Opposition parties must hold a Codesa 2019
It is increasingly common cause that the ANC government is the single biggest stumbling block to any improvement in the desperate state of our nation.
Jacob Zuma has constructed a reusable template for a “lock-up-and-go Parliament”, with all key state institutions and state-owned enter-prises thrown in as the victor’s spoils – a road map for the permanent takeover of the government and economy by corrupt, criminal groupings.
Nothing less than a “Codesa 2019” stratagem, outlined below, can change our downward trajectory. Some 25 years after the original Convention for a Democratic South Africa, we again have circumstances – this time in the form of a corrupt-to-the-core, dysfunctional ANC government destroying our economy – that create significant converging political interests.
The one thing the ANC has done with great passion is to perpetrate corrupt practices. In their arrogance and their greed, they have unwittingly handed us a master class in what we need to fix.
With this in mind, in the run-up to the 2019 general election, all parliamentary opposition parties wishing to be party to the initiative should meet as soon as possible to draw up a declaration of intent to the effect that, should they together constitute a parliamentary majority, they will immediately initiate the Codesa 2019 process. This will state objectives as being to ensure :
- MPs and the national president are chosen by the electorate, not by political parties;
- Heads of key national institutions and state-owned enterprises are not appointed by the president or by the Cabinet, but by select committees comprising appropriately qualified people;
- Procurement procedures, at all levels of government, are redrafted by professionals to ensure appropriate, enforceable anticorruption measures; and
- An economic Codesa, now long overdue, will be a highly significant component of Codesa 2019.
By virtue of its inclusion in each party’s election manifesto and being subsequently submitted to a referendum, the initiative will enable and achieve its own political legitimacy.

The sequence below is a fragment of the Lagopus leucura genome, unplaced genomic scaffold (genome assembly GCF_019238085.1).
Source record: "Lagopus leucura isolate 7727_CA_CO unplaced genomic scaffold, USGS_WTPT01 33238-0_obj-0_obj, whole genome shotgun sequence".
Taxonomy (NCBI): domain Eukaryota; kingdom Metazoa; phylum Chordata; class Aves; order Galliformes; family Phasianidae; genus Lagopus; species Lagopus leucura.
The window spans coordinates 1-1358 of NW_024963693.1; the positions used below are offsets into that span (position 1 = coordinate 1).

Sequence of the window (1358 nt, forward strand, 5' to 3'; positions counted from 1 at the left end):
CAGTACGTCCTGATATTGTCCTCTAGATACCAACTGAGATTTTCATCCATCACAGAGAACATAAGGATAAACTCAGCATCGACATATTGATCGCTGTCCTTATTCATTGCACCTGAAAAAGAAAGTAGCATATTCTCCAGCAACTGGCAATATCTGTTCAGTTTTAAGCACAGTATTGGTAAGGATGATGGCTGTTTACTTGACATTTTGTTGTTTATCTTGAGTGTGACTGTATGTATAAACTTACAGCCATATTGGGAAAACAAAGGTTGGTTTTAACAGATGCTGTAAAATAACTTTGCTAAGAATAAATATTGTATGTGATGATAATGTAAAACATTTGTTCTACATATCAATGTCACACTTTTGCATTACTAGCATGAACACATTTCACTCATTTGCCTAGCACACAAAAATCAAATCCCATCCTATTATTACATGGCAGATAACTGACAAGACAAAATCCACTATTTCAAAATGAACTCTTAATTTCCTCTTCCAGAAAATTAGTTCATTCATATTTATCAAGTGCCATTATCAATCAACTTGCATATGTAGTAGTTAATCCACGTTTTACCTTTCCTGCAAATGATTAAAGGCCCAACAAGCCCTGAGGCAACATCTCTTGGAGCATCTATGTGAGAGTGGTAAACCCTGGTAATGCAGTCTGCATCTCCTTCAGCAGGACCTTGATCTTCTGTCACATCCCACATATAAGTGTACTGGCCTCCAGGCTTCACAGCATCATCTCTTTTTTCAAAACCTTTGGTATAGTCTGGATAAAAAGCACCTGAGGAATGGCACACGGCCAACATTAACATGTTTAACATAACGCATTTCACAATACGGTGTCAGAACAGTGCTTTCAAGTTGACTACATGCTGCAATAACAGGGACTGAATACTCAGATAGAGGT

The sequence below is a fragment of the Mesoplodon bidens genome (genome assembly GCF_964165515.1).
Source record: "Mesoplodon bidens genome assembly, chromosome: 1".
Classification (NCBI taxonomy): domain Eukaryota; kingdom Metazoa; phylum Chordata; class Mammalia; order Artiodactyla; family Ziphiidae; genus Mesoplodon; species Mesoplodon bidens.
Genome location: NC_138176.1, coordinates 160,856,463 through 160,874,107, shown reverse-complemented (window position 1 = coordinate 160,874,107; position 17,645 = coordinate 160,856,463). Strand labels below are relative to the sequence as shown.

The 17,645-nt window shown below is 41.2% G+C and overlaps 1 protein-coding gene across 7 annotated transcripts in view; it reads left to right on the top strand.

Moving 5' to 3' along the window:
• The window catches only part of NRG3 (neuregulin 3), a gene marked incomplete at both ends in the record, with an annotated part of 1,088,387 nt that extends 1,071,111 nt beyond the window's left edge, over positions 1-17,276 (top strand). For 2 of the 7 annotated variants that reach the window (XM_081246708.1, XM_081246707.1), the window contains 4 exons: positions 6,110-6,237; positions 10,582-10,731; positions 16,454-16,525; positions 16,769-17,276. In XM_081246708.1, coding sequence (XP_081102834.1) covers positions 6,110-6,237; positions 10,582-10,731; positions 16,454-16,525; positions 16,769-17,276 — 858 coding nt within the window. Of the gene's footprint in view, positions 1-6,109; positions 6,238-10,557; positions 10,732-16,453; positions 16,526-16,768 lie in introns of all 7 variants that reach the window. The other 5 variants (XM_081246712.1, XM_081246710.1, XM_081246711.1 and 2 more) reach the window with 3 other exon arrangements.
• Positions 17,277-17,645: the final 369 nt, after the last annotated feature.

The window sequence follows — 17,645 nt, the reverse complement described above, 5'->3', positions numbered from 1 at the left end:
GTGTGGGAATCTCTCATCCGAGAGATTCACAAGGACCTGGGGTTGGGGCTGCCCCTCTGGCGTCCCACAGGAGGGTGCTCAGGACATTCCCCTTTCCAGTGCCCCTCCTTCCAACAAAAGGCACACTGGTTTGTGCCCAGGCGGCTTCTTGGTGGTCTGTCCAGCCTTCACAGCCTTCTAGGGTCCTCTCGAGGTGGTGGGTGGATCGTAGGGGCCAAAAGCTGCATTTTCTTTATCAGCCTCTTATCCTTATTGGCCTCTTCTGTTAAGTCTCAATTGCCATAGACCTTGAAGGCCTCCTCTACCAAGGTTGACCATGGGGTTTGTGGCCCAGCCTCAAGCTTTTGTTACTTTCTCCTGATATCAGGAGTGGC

And so, this rallying call represents a win-win solution for the millions of South Africans with a genuine love for their country. – Sandy Johnston, Nelson Mandela Bay
Make party donors known
The recent political events that have unfolded demonstrate the extent to which the ANC has shifted from its primary purpose. The toxic relationship that exist between the Gupta family and some ANC leaders is proof that a deep party funding crisis is unfolding in our country.
South Africa has not enacted any legislation that regulates funding for political parties from external donors. The faceless donors often play a critical role in setting policy agendas and many political parties lean towards loyalty to party funders and disregard addressing societal issues.
The relationship that exists between the Guptas and President Jacob Zuma goes beyond party lines to state institutions and even some ANC leaders as the party finds itself in the deep pockets of that family. The lack of transparency in party funding extends to state capture.
The lack of transparency in party funding will see more funders taking charge of state institutions to further their interests by proxy. This paralyses the political legitimacy of the current governing party.
As is the case with the ANC, state capture is coupled to internal factional battles and this shifts the focus from addressing key societal issues.
The results of this were visible in the 2016 local government elections when the ANC lost critical metros. If this continues, the ANC will find itself on the opposition benches after the 2019 general elections. – Itumeleng Ntsoelengoe Aphane
ANC risks its credibility for the greedy
Thank you for a well-put-together newspaper. I am truly grateful that the Mail & Guardian exists during these troubled times in South Africa.
The fact that business confidence is as low as it was in 1992, when the country was preparing for civil war, should place it in context – albeit that we are collectively much poorer than in 1992, with fewer prospects.
The ANC is squandering its mandate: to build a nation with tolerance and respect. It is shameful that the ANC will jeopardise its credibility for the sake of selfish interest.
Just as the National Party is not remembered for the highways it built, so too will the ANC be remembered for destroying a country. – Louis Serfontein, Wilderness